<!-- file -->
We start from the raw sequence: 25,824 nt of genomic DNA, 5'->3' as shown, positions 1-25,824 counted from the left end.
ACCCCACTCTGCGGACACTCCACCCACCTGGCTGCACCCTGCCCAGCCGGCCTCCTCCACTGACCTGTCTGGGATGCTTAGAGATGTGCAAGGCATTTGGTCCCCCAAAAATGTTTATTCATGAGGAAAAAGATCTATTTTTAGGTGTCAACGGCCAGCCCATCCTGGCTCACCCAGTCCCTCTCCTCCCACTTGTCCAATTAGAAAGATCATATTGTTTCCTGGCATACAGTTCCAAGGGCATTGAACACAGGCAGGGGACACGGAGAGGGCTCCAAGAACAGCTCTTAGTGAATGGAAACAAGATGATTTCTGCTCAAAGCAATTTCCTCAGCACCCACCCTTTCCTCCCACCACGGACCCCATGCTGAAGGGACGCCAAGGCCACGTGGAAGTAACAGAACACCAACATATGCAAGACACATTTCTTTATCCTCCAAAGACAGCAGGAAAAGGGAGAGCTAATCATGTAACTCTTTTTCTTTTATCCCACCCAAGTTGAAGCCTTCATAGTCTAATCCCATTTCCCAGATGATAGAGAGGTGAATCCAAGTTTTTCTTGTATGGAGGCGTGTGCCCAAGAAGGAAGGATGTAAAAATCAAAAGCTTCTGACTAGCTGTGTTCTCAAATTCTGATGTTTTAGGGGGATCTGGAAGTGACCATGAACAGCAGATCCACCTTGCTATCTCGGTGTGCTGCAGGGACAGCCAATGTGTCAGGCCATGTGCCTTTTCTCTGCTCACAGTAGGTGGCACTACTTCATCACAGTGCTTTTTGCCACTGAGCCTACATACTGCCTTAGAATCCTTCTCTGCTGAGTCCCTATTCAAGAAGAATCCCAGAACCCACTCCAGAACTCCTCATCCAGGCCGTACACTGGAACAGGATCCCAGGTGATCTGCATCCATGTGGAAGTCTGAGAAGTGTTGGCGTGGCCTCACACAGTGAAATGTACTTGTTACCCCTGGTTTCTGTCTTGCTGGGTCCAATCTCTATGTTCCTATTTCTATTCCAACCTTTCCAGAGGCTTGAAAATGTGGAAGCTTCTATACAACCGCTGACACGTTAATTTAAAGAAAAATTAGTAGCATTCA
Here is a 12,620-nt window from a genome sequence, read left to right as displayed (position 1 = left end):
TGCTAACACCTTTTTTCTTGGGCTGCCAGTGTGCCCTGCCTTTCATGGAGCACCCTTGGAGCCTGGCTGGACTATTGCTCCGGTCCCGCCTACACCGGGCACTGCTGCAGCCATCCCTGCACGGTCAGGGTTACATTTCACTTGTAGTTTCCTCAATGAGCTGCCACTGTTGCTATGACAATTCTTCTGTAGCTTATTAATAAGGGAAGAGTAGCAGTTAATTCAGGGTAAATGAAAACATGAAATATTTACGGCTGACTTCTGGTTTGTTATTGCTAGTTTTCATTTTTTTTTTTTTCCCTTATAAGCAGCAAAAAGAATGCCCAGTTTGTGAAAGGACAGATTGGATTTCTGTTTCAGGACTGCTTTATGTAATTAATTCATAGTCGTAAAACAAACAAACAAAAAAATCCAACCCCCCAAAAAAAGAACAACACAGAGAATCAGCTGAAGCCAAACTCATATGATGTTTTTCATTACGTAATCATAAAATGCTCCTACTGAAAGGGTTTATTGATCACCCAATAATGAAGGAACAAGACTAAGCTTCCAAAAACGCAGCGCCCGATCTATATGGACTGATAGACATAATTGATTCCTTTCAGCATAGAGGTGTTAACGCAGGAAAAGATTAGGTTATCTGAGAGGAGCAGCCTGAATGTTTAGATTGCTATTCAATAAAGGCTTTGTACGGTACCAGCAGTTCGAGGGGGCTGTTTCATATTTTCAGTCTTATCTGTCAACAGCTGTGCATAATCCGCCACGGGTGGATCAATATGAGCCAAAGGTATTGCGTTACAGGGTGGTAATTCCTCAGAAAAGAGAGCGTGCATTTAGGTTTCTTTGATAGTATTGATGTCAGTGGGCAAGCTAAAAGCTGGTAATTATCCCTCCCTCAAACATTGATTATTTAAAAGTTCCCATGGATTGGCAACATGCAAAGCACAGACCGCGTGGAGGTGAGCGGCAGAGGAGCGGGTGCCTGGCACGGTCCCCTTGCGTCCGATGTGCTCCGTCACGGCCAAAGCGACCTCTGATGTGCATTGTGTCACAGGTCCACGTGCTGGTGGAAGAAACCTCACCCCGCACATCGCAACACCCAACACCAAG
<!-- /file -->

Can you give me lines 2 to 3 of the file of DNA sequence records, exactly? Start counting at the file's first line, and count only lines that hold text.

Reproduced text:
ACCCCACTCTGCGGACACTCCACCCACCTGGCTGCACCCTGCCCAGCCGGCCTCCTCCACTGACCTGTCTGGGATGCTTAGAGATGTGCAAGGCATTTGGTCCCCCAAAAATGTTTATTCATGAGGAAAAAGATCTATTTTTAGGTGTCAACGGCCAGCCCATCCTGGCTCACCCAGTCCCTCTCCTCCCACTTGTCCAATTAGAAAGATCATATTGTTTCCTGGCATACAGTTCCAAGGGCATTGAACACAGGCAGGGGACACGGAGAGGGCTCCAAGAACAGCTCTTAGTGAATGGAAACAAGATGATTTCTGCTCAAAGCAATTTCCTCAGCACCCACCCTTTCCTCCCACCACGGACCCCATGCTGAAGGGACGCCAAGGCCACGTGGAAGTAACAGAACACCAACATATGCAAGACACATTTCTTTATCCTCCAAAGACAGCAGGAAAAGGGAGAGCTAATCATGTAACTCTTTTTCTTTTATCCCACCCAAGTTGAAGCCTTCATAGTCTAATCCCATTTCCCAGATGATAGAGAGGTGAATCCAAGTTTTTCTTGTATGGAGGCGTGTGCCCAAGAAGGAAGGATGTAAAAATCAAAAGCTTCTGACTAGCTGTGTTCTCAAATTCTGATGTTTTAGGGGGATCTGGAAGTGACCATGAACAGCAGATCCACCTTGCTATCTCGGTGTGCTGCAGGGACAGCCAATGTGTCAGGCCATGTGCCTTTTCTCTGCTCACAGTAGGTGGCACTACTTCATCACAGTGCTTTTTGCCACTGAGCCTACATACTGCCTTAGAATCCTTCTCTGCTGAGTCCCTATTCAAGAAGAATCCCAGAACCCACTCCAGAACTCCTCATCCAGGCCGTACACTGGAACAGGATCCCAGGTGATCTGCATCCATGTGGAAGTCTGAGAAGTGTTGGCGTGGCCTCACACAGTGAAATGTACTTGTTACCCCTGGTTTCTGTCTTGCTGGGTCCAATCTCTATGTTCCTATTTCTATTCCAACCTTTCCAGAGGCTTGAAAATGTGGAAGCTTCTATACAACCGCTGACACGTTAATTTAAAGAAAAATTAGTAGCATTCA
Here is a 12,620-nt window from a genome sequence, read left to right as displayed (position 1 = left end):